24 rabbits were randomly divided into two main groups: the ultrasound treatment group and the control (without ultrasound treatment) group ( n = 12). 4 rabbits from each group were killed at weeks 0, 2 and 4 after the distraction (week 0 means immediately after the distraction without a consolidation period).
A commercial ultrasound device was used. The Sonic Accelerated Fracture Healing System (Exogen Inc., Piscataway, NJ, USA) provided LIPUS with a 1.5 MHz frequency, modulated at 1 KHz with a signal burst width of 200 ms and an intensity of 30 mW/cm 2 . A single 20-min treatment to 12 rabbits per day started on the first day of the distraction and continued until they were killed at weeks 0, 2 and 4 after the distraction ( Fig. 1 ).
After the animal was euthanized with an intravenous injection of sodium pentobarbitone (1 ml/kg), its mandible was removed and separated at the synthesis, and a lateral film of the hemimandible (Kodak, Occlusal film, Ultra-speed, USA) was taken (10 mA, 50 KVP, 0.26 s, 12 in. FFD) with an aluminium step-wedge using an X-ray machine (Gendex, IL, USA) and processed by an automatic film processor (Dent X 9000, DentX/Logetronics GmbH, Germany). The films were transformed into digital images by a digital camera (JVC TK-C1380, Tokyo), and quantitative analysis was carried out with the software (Image Pro Plus 5.0, Media Cybernetics Inc., USA) to measure the mean grey level of the distraction gap that indirectly represents the projectional bone mineral density.
When the plain radiography was done, the specimen was cut from the distracted hemimandible including the distracted regeneration tissue and parts of the original bone, which was anterior and posterior to the distraction gap. Another horizontal cut along the long axis of the mandible body further bisected the specimen into upper and lower parts, and all the specimens were saline-soaked and frozen at −80 °C for preservation before additional testing.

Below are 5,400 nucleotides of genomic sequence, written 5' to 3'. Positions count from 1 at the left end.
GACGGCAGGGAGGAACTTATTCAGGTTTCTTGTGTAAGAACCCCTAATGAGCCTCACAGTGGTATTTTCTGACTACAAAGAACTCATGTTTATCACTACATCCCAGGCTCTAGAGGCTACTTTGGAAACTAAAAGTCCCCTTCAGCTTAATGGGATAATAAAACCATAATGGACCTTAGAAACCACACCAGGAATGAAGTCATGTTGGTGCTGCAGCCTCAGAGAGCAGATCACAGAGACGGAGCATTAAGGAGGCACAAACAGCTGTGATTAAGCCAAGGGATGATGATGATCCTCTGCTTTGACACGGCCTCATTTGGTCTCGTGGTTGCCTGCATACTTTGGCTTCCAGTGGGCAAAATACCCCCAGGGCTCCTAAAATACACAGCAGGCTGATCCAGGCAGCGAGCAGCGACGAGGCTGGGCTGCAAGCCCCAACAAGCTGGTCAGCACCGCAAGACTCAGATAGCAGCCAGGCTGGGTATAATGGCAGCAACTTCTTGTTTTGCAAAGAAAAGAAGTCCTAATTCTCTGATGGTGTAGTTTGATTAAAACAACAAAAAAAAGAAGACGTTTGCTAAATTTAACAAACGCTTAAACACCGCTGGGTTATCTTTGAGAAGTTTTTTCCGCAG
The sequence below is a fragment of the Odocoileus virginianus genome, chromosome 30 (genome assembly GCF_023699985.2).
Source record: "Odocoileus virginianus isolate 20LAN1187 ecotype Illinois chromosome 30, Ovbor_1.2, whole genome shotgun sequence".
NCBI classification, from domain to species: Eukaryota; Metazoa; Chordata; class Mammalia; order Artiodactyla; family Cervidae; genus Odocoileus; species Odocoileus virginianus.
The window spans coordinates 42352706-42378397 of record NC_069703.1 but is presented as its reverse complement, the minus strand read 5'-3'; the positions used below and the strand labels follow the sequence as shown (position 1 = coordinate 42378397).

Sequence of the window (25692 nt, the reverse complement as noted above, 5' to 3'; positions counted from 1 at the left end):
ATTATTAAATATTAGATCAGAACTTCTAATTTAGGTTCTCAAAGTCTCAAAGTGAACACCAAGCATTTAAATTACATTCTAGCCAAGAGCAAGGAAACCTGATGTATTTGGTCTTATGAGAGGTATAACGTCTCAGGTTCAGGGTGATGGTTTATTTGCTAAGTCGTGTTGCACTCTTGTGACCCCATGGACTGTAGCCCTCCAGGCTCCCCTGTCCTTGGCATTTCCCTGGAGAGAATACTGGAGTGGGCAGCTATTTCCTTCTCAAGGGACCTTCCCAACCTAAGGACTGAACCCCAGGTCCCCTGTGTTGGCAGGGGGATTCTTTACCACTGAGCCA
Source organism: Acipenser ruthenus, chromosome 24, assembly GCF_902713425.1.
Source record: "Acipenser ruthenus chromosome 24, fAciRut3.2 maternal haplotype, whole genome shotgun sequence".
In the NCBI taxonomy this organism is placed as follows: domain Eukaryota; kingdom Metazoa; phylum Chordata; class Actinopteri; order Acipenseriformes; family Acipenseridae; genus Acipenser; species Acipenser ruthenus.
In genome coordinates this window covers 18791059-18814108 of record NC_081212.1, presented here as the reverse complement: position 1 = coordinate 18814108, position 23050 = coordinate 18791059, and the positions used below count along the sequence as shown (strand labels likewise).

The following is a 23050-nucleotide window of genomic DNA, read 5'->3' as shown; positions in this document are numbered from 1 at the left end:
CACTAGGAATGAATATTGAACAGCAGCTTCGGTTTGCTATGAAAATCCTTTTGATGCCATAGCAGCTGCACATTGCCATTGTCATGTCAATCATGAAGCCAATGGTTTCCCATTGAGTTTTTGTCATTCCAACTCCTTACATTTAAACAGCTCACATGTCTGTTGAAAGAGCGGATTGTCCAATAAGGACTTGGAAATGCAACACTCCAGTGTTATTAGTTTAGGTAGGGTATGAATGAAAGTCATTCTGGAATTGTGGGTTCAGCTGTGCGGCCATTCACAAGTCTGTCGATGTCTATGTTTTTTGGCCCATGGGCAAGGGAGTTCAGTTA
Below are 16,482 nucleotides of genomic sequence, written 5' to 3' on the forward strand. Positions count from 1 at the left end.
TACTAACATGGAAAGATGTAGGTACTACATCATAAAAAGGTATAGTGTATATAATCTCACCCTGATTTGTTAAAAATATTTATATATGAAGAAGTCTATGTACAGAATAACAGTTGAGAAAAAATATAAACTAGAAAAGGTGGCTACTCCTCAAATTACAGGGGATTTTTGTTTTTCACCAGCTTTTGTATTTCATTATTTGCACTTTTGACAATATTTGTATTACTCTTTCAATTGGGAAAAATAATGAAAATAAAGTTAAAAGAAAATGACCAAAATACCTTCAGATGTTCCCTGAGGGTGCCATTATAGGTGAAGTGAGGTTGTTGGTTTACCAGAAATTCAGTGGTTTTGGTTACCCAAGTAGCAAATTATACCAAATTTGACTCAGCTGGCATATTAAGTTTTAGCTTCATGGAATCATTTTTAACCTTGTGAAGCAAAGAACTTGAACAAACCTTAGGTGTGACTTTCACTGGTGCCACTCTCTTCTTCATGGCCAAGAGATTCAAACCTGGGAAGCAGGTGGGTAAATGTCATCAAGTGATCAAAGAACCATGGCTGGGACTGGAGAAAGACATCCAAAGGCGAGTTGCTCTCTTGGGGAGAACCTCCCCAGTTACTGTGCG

The lower part of the specimen was scanned transversely with a section of 200 μm thickness (μCT20, Scano Medical AG, Switzerland). The bone volume fraction (%, bone volume/total volume) was calculated with software (Revision 3.1, Scanco Medical AG, Switzerland).
The upper part of the specimen underwent a microhardness using a Microhardness Tester (Buehler Micromed, England), and the Vickers microhardness (kg/mm 2 ), which represents the surface property of the distracted regeneration tissue, was used. The specimen was thawed to room temperature for at least 20 min before the test and the buccal surface of the distracted regeneration tissue was tested.
After the microhardness test, the upper part of the specimen was fixed in 10% formalin for 2 weeks, decalcified with 50% formic and 20% sodium citrate, then dehydrated in alcohol with increasing concentrations until it reached 100%, and finally embedded in paraffin. Sections of 5 μm thickness were cut longitudinally in the same direction as the distraction and stained with haematoxylin and eosin (H–E) for light microscopy examination (Carl Zeiss, Axioskop 40, Germany). In histomorphometric analysis, the distraction gap was longitudinally (the same as the direction of the distraction) divided into three horizontal rows (upper, middle and lower). In each horizontal row, four regions of interest (ROI) were chosen, two of which were near the original bone ends and the other two beside the middle of the distraction gap. 12 ROIs from one specimen were selected to represent the whole distraction gap. This sampling method was similar to that reported by C ope and S amchukov . The percentage of bone area (%, PBA) of each ROI was calculated with the software (Image Pro Plus 5.0, Media Cybernetics Inc., Slier Spring, USA). The PBA is the proportion of newly formed bone area to the total area. The software allows the researcher to select a specific colour to represent the new bone, so the total surface area of this same colour range is automatically calculated and the percentage determined. The PBA of each specimen was the mean total PBA of 12 ROIs.